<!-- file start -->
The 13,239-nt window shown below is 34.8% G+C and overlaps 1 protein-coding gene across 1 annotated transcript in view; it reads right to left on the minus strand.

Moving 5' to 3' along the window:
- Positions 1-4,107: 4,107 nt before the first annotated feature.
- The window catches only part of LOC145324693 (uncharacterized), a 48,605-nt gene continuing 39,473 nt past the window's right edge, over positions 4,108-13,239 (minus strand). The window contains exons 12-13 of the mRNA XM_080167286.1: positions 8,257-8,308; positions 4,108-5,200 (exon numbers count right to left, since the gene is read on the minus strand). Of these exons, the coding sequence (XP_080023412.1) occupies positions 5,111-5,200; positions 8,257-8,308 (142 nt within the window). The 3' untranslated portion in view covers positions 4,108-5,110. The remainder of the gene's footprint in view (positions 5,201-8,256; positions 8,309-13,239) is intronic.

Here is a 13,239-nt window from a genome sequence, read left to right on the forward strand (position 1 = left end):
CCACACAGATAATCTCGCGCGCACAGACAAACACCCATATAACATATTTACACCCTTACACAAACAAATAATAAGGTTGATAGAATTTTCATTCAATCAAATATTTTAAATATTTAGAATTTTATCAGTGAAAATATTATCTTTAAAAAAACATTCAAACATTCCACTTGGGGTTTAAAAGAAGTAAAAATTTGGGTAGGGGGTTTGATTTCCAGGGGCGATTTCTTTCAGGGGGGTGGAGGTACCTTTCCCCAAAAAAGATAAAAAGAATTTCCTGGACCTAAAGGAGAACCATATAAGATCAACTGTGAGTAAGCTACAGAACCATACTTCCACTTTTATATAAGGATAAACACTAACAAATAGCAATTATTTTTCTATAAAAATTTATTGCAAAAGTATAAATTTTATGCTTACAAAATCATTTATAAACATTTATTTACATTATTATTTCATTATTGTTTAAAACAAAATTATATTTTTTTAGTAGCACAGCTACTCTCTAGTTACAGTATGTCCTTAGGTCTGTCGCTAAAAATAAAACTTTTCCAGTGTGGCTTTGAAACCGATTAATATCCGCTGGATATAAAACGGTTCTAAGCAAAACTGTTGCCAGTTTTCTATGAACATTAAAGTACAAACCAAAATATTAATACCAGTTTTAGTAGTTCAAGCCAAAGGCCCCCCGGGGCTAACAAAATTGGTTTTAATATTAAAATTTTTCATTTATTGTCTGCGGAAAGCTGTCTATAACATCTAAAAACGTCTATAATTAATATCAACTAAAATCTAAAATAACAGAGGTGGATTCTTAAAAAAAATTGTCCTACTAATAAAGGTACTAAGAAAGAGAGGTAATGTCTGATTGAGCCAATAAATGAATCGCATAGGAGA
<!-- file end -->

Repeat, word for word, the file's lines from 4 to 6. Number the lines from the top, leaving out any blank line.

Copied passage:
- The window catches only part of LOC145324693 (uncharacterized), a 48,605-nt gene continuing 39,473 nt past the window's right edge, over positions 4,108-13,239 (minus strand). The window contains exons 12-13 of the mRNA XM_080167286.1: positions 8,257-8,308; positions 4,108-5,200 (exon numbers count right to left, since the gene is read on the minus strand). Of these exons, the coding sequence (XP_080023412.1) occupies positions 5,111-5,200; positions 8,257-8,308 (142 nt within the window). The 3' untranslated portion in view covers positions 4,108-5,110. The remainder of the gene's footprint in view (positions 5,201-8,256; positions 8,309-13,239) is intronic.

Here is a 13,239-nt window from a genome sequence, read left to right on the forward strand (position 1 = left end):
CCACACAGATAATCTCGCGCGCACAGACAAACACCCATATAACATATTTACACCCTTACACAAACAAATAATAAGGTTGATAGAATTTTCATTCAATCAAATATTTTAAATATTTAGAATTTTATCAGTGAAAATATTATCTTTAAAAAAACATTCAAACATTCCACTTGGGGTTTAAAAGAAGTAAAAATTTGGGTAGGGGGTTTGATTTCCAGGGGCGATTTCTTTCAGGGGGGTGGAGGTACCTTTCCCCAAAAAAGATAAAAAGAATTTCCTGGACCTAAAGGAGAACCATATAAGATCAACTGTGAGTAAGCTACAGAACCATACTTCCACTTTTATATAAGGATAAACACTAACAAATAGCAATTATTTTTCTATAAAAATTTATTGCAAAAGTATAAATTTTATGCTTACAAAATCATTTATAAACATTTATTTACATTATTATTTCATTATTGTTTAAAACAAAATTATATTTTTTTAGTAGCACAGCTACTCTCTAGTTACAGTATGTCCTTAGGTCTGTCGCTAAAAATAAAACTTTTCCAGTGTGGCTTTGAAACCGATTAATATCCGCTGGATATAAAACGGTTCTAAGCAAAACTGTTGCCAGTTTTCTATGAACATTAAAGTACAAACCAAAATATTAATACCAGTTTTAGTAGTTCAAGCCAAAGGCCCCCCGGGGCTAACAAAATTGGTTTTAATATTAAAATTTTTCATTTATTGTCTGCGGAAAGCTGTCTATAACATCTAAAAACGTCTATAATTAATATCAACTAAAATCTAAAATAACAGAGGTGGATTCTTAAAAAAAATTGTCCTACTAATAAAGGTACTAAGAAAGAGAGGTAATGTCTGATTGAGCCAATAAATGAATCGCATAGGAGA